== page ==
By chance their eyes encountered in a friendly smile, and Roy spoke.

"Daddums—you've come alive! I believe you're almost as happy over it—as I am?"

"You're not far out. You see"—his eyes grew graver—"I'm feeling ... Mother's share, too. Did you ever realise...?"

"Partly. Not all—till just now. Tara told me."

There was a pause. Then Sir Nevil looked full at his son.

"Roy—I've got something to tell you—to show you ... if you can detach your mind for an hour——?"

"Why, of course. What is it—where?"

He looked round the room. Instinctively, he knew it concerned his mother.

"Not here. Upstairs—in her House of Gods." He saw Roy flinch. "If I can bear it, old boy, you can. And there's a reason—you'll understand."

The little room above the studio had been sacred to Lilamani ever since her home-coming as a bride of eighteen; sacred to her prayers and meditations; to the sandalwood casket that held her 'private god'; for the Indian wife has always one god chosen for special worship—not to be named to any one, even her husband. And although a Christian Lilamani had discontinued that form of devotion, the tiny blue image of the Baby-god, Krishna, had been a sacred treasure always, shown, on rare occasions only, to Roy. To enter that room was to enter her soul. And Roy, shrinking apart, felt himself unworthy—because of Rose.

On the threshold there met him the faint scent of sandalwood that pervaded her. For there, in an alcove, stood Krishna's casket. In larger boxes, lined with sandalwood, her many-tinted silks and saris lay lovingly folded. Another casket held her jewels, and arranged on a row of shelves stood her dainty array of shoes—gold and silver and pale brocades: an intimate touch that pierced his heart.

Near the Krishna alcove, hung a portrait he had not seen: a thing of fragile, almost unearthly beauty, painted when her husband came home—and realised....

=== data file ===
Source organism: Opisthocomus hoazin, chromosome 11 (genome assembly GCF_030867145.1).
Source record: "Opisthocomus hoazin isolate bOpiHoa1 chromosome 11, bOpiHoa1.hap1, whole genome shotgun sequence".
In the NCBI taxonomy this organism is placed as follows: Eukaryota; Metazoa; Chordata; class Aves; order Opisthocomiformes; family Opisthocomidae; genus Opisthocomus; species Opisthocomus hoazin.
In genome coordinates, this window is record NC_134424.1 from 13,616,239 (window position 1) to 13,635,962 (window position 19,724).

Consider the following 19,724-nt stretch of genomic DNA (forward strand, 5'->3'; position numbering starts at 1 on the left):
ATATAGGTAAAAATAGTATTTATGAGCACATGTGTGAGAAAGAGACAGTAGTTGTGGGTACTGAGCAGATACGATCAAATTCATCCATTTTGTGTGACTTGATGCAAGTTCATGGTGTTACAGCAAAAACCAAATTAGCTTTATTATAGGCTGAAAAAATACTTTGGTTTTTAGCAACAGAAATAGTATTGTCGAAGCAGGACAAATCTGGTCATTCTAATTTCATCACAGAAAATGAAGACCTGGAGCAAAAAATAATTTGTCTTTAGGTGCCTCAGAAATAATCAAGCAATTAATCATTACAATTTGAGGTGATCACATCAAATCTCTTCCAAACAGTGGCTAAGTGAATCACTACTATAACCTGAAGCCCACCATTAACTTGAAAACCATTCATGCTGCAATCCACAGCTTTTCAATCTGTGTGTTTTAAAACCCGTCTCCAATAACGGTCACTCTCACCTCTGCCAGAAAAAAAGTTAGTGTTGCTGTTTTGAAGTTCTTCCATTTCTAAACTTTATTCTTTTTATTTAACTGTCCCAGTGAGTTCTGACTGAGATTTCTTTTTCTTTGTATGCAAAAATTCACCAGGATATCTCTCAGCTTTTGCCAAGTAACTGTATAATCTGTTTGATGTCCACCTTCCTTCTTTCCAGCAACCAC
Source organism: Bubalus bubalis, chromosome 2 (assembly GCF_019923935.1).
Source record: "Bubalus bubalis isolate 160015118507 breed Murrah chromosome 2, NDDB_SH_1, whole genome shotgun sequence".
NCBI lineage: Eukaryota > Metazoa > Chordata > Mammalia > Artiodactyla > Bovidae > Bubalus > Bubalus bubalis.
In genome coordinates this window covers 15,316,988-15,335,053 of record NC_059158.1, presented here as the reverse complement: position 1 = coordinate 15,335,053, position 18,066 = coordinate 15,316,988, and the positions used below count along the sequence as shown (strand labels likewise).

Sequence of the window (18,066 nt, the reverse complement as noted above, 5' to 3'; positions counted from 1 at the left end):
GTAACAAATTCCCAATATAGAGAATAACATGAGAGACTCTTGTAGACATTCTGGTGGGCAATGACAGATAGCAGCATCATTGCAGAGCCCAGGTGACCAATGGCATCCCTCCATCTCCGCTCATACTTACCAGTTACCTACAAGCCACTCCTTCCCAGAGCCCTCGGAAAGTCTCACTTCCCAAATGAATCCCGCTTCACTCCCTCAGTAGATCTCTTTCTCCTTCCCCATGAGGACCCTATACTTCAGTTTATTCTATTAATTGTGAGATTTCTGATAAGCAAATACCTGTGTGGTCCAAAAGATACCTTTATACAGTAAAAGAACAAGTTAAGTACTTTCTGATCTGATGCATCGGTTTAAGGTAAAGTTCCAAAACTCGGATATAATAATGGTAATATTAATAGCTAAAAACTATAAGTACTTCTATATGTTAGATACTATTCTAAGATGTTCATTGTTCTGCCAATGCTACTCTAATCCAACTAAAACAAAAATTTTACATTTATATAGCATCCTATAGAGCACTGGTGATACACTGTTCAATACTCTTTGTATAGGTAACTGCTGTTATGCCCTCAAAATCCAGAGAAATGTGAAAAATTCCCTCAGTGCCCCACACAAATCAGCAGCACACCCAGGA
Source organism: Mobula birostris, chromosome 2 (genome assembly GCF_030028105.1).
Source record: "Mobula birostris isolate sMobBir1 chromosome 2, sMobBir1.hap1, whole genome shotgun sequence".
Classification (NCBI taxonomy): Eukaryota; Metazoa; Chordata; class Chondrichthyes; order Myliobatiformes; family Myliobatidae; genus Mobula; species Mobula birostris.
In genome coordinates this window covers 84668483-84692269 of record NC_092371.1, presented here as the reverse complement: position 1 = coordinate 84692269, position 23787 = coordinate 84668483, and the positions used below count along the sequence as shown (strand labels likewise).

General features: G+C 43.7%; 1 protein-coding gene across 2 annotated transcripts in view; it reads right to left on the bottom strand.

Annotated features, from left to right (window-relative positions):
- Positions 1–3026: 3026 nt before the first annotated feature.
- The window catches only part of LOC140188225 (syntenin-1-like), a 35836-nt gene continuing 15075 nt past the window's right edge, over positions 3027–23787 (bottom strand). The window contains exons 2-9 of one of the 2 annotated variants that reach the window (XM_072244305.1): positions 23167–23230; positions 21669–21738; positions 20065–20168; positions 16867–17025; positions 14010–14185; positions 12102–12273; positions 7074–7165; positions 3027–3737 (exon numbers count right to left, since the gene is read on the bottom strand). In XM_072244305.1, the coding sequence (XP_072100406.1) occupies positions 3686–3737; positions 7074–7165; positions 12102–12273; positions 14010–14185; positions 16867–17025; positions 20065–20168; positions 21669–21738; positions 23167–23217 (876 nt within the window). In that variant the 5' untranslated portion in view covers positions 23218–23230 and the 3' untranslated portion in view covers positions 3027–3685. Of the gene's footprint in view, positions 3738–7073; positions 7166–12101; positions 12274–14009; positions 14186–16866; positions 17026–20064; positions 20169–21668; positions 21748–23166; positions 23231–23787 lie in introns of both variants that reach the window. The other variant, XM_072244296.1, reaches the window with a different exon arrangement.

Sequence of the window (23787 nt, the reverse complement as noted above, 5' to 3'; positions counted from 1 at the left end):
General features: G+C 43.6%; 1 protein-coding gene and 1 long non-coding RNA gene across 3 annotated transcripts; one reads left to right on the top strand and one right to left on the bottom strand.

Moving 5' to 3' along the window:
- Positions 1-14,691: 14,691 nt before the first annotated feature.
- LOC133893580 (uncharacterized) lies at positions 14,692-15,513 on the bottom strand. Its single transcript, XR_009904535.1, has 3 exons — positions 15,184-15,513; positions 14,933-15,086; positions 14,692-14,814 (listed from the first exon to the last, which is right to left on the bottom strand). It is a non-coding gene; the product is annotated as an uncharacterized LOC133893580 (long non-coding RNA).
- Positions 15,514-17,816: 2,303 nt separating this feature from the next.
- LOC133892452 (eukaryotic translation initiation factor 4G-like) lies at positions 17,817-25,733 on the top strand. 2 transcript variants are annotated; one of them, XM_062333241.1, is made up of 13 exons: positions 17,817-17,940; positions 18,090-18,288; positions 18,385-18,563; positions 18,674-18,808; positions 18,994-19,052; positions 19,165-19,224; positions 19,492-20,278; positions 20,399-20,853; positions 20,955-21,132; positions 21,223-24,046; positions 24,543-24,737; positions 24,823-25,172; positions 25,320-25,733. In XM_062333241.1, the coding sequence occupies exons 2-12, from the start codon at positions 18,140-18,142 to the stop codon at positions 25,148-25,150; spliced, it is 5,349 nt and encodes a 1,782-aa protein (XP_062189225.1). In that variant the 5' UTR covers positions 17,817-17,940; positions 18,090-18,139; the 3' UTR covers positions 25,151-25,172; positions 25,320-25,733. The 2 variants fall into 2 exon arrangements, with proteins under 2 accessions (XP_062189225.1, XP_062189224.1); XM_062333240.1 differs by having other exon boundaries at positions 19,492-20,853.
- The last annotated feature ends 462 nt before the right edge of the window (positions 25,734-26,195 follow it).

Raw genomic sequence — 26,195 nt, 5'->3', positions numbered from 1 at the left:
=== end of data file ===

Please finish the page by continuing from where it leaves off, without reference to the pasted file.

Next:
An aching lump in Roy's throat cut like a knife; but his father's remark put him on his mettle. And, the next instant, he saw....

"Dad!" he breathed, in awed amazement.

For there, on the small round table stood a model in dull red clay: unmistakably, unbelievably—the rock fortress of Chitor: the walls scarped and bastioned; Khumba Rana's tower; and the City itself—no ruin, but a miniature presentment of Chitor, as she might have been in her day of ancient glory, as Roy had been dimly aware of her in the course of his own amazing ride. Temples, palaces, huddled houses—not detailed, but skilfully suggested—stirred the old thrill in his veins, the old certainty that he knew....

"Well——?" asked Sir Nevil, whose eyes had not left his face.

"Well!" echoed Roy, emerging from his trance of wonder. "I'm dumfounded. A few mistakes, here and there; but—as a whole ... Dad—how in the world ... could you know?"

"I don't know. I hoped you would. I ... saw it clearly, just like that——"

"How? In a dream?"

"I suppose so. I couldn't swear, in a court of law, that I was awake. It happened—one evening, as I lay there, on her couch—remembering ... going back over things. And suddenly, out of the darkness, blossomed—that. Asleep or awake, my mind was alert enough to seize and hold the impression, without a glimmer of surprise ... till I came to, or woke up—which you will. Then my normal, sceptical self didn't know what to make of it. I've always dismissed that sort of thing as mere brain-trickery. But—a vivid, personal experience makes it ... not so easy. Of course, from reading and a few old photographs, I knew it was Chitor: and my chief concern was to record the vision in its first freshness. For three days I worked at it: only emerging now and then to snatch a meal. I began with those and that——"

He indicated a set of rough sketches and an impression in oils; a ghost of a city full of suggested beauty and mystery. "No joke, trying to model with one hand; but you wouldn't believe ... the swiftness ... the sureness ... as if my fingers knew...."

Roy could believe. Occasionally his own fingers behaved so.

"When it was done, I put it in here," his father went on, masking, with studied quietness, his elation at the effect on Roy. "I've shown it to no one—not even Aunt Helen. I couldn't write of it. I felt it would sound crazy——"